Thousands of business-owners in Bahrain have signed a petition against the government's reintroduction of a tax on foreign workers.
SANABIS, BAHRAIN (SEPTEMBER 9, 2013)(REUTERS) - Bahraini companies have criticised a move by the government to reintroduce a fee on foreign workers, saying the levy will lead to increased hardship among local businesses.Manama announced last month that the Labour Market Regulatory Authority(LMRA) would start collecting a 10 dinar fee (26.5 USD) per worker, per month, directly from employers.
The LMRA's Ausamah A. al-Absi said the fee had been brought in as a result of current market conditions.
"The reintroduction of the levy came after a review of the economy and its performance and the increase in demand for foreign workers," he said.
The fee was first introduced in July 2008, but was suspended three years later in a bid to help companies affected by the political unrest in the country and the global economic crisis.
Al-Absi said now that the economy appeared to be improving, it was the right time to reintroduce the levy.
"The continual increase in applications for foreign workers shows the economy is on the right path, and from this perspective, it is an important factor that we need to look at. Regarding the performance of the economy, I think the expected growth of small businesses is the main factor behind this levy," he said.
Bahrain, a country of 1.3 million people, has based its economic strategy on becoming a regional financial hub as it lacks much of the petrodollar wealth of its Arab neighbours. But political unrest starting in 2011, in which the government has faced mainly Shi'ite-led pro-democracy protests, has hit the economy hard.
But Bahrain's economic growth accelerated strongly in the first quarter of 2013, helped by a revival of oil output, according to official data released in June.
Al-Absi said he didn't anticipate that the levy would have a damaging effect on the country's economic recovery.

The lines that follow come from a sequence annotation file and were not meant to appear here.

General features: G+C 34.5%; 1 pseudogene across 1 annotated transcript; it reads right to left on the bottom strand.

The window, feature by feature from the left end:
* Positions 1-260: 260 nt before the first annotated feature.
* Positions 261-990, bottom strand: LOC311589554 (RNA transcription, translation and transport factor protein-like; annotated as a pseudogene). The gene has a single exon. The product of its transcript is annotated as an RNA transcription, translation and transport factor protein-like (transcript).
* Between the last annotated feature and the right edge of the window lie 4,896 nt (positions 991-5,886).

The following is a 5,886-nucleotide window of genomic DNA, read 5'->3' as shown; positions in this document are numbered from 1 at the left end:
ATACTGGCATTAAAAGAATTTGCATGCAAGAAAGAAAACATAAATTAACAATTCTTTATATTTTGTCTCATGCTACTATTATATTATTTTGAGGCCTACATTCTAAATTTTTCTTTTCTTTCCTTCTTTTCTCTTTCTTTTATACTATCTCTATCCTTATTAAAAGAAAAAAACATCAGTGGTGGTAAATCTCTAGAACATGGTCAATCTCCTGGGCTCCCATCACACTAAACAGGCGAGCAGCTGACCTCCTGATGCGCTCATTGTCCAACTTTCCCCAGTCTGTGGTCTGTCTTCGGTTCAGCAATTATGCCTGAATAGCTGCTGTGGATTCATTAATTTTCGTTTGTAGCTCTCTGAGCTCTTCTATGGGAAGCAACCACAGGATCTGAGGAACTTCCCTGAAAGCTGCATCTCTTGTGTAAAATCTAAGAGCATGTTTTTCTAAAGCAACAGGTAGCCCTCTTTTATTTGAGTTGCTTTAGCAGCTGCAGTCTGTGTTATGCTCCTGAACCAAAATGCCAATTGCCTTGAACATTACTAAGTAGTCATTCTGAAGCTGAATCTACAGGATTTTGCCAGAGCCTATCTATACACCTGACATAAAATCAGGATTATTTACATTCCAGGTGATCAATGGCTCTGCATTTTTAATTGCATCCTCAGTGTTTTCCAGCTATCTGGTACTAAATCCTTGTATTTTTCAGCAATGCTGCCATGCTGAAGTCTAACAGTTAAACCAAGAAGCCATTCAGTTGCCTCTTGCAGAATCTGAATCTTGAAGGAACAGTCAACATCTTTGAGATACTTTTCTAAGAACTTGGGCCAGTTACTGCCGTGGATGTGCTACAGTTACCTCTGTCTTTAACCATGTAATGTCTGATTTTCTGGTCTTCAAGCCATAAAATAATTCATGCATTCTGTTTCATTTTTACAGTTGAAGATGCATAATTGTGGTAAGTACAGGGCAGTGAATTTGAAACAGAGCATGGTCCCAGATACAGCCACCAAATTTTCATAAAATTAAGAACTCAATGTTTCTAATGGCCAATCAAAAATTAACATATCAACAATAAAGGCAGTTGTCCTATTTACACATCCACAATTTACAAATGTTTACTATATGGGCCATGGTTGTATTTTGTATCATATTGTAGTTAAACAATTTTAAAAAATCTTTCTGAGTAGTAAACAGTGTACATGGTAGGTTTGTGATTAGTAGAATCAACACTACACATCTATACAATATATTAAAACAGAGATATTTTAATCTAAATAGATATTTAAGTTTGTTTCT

"We don't expect the levy to have a major impact for at least a year following its introduction. Also, we will be constantly reviewing it, every three months, but we don't expect there to be any changes," he said.
Like much of the Gulf region, Bahrain has a large community of migrant workers from the Indian subcontinent, who provide cheap labour to help with the rapid construction of the country.
Three years ago, the government allowed workers to change jobs without the consent of their employers, hoping that by increasing foreign workers' rights it would improve their ability to bargain for higher wages and thus attract more local workers to the jobs.
The move prompted complaints from business leaders about higher wage demands - and they feel they're being unfairly targeted again now.
"Regarding the ten dinars which we have been told about, we think it is not the right time, in the light of the economic crisis the country is experiencing and also the political crisis. So, the timing is not appropriate at all," said Hisham Mattar, who owns the Lion Construction company.
Mattar, who employs over 50 people of different nationalities, said many businesses were struggling to stay afloat as political unrest in the country continues and in the wake of the global financial crisis.
If business owners are unable or unwilling to pay, they are taken to court and their business transactions are frozen, Mattar said.
"Business owners are being treated like criminals by the courts and public prosecution because of their failure to pay the ten dinars," he said.
Mattar is spearheading a campaign to try and have the levy frozen.
"We have collected 5,000 signatures for our petition and have presented it to His Highness the prime minister. The signatures are still coming in. A separate list has been drawn up by several business owners who are suffering financially because of the current problems we have just mentioned, and also because of the problems that exist in the markets, which have so far not been resolved," he said.
The government says the levy on foreign workers will be used to train Bahrainis for work, in a bid to decrease the country's reliance on foreign labour.